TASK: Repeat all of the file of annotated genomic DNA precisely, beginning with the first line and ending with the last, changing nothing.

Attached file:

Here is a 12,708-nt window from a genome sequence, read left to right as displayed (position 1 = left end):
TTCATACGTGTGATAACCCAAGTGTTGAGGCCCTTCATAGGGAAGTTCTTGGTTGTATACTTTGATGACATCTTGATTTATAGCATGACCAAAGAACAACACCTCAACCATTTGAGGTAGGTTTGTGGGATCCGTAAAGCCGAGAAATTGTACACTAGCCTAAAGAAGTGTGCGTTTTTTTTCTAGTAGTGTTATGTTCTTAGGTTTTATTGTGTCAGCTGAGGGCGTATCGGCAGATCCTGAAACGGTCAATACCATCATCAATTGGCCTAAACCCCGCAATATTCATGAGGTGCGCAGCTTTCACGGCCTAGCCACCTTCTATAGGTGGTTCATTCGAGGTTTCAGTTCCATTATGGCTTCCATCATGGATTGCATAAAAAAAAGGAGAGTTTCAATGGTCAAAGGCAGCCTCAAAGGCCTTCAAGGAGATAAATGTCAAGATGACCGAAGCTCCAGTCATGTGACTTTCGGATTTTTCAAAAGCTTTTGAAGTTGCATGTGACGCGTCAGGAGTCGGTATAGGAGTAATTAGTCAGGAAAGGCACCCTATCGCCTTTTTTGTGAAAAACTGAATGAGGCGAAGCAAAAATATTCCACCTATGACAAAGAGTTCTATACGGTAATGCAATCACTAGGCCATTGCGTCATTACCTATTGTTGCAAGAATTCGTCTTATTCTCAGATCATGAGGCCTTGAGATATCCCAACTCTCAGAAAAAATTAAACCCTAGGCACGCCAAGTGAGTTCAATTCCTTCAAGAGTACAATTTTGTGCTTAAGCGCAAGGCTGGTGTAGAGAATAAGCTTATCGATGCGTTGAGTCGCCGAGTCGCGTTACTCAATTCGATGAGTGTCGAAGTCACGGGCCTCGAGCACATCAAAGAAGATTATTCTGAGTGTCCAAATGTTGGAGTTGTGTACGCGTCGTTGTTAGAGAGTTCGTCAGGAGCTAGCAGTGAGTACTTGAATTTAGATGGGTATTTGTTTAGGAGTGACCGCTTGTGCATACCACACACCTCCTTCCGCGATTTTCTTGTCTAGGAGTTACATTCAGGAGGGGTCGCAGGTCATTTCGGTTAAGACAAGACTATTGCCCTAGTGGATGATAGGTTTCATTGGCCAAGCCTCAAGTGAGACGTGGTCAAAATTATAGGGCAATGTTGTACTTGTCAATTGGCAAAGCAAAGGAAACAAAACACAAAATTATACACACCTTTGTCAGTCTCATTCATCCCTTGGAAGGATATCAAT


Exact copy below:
Here is a 12,708-nt window from a genome sequence, read left to right as displayed (position 1 = left end):
TTCATACGTGTGATAACCCAAGTGTTGAGGCCCTTCATAGGGAAGTTCTTGGTTGTATACTTTGATGACATCTTGATTTATAGCATGACCAAAGAACAACACCTCAACCATTTGAGGTAGGTTTGTGGGATCCGTAAAGCCGAGAAATTGTACACTAGCCTAAAGAAGTGTGCGTTTTTTTTCTAGTAGTGTTATGTTCTTAGGTTTTATTGTGTCAGCTGAGGGCGTATCGGCAGATCCTGAAACGGTCAATACCATCATCAATTGGCCTAAACCCCGCAATATTCATGAGGTGCGCAGCTTTCACGGCCTAGCCACCTTCTATAGGTGGTTCATTCGAGGTTTCAGTTCCATTATGGCTTCCATCATGGATTGCATAAAAAAAAGGAGAGTTTCAATGGTCAAAGGCAGCCTCAAAGGCCTTCAAGGAGATAAATGTCAAGATGACCGAAGCTCCAGTCATGTGACTTTCGGATTTTTCAAAAGCTTTTGAAGTTGCATGTGACGCGTCAGGAGTCGGTATAGGAGTAATTAGTCAGGAAAGGCACCCTATCGCCTTTTTTGTGAAAAACTGAATGAGGCGAAGCAAAAATATTCCACCTATGACAAAGAGTTCTATACGGTAATGCAATCACTAGGCCATTGCGTCATTACCTATTGTTGCAAGAATTCGTCTTATTCTCAGATCATGAGGCCTTGAGATATCCCAACTCTCAGAAAAAATTAAACCCTAGGCACGCCAAGTGAGTTCAATTCCTTCAAGAGTACAATTTTGTGCTTAAGCGCAAGGCTGGTGTAGAGAATAAGCTTATCGATGCGTTGAGTCGCCGAGTCGCGTTACTCAATTCGATGAGTGTCGAAGTCACGGGCCTCGAGCACATCAAAGAAGATTATTCTGAGTGTCCAAATGTTGGAGTTGTGTACGCGTCGTTGTTAGAGAGTTCGTCAGGAGCTAGCAGTGAGTACTTGAATTTAGATGGGTATTTGTTTAGGAGTGACCGCTTGTGCATACCACACACCTCCTTCCGCGATTTTCTTGTCTAGGAGTTACATTCAGGAGGGGTCGCAGGTCATTTCGGTTAAGACAAGACTATTGCCCTAGTGGATGATAGGTTTCATTGGCCAAGCCTCAAGTGAGACGTGGTCAAAATTATAGGGCAATGTTGTACTTGTCAATTGGCAAAGCAAAGGAAACAAAACACAAAATTATACACACCTTTGTCAGTCTCATTCATCCCTTGGAAGGATATCAAT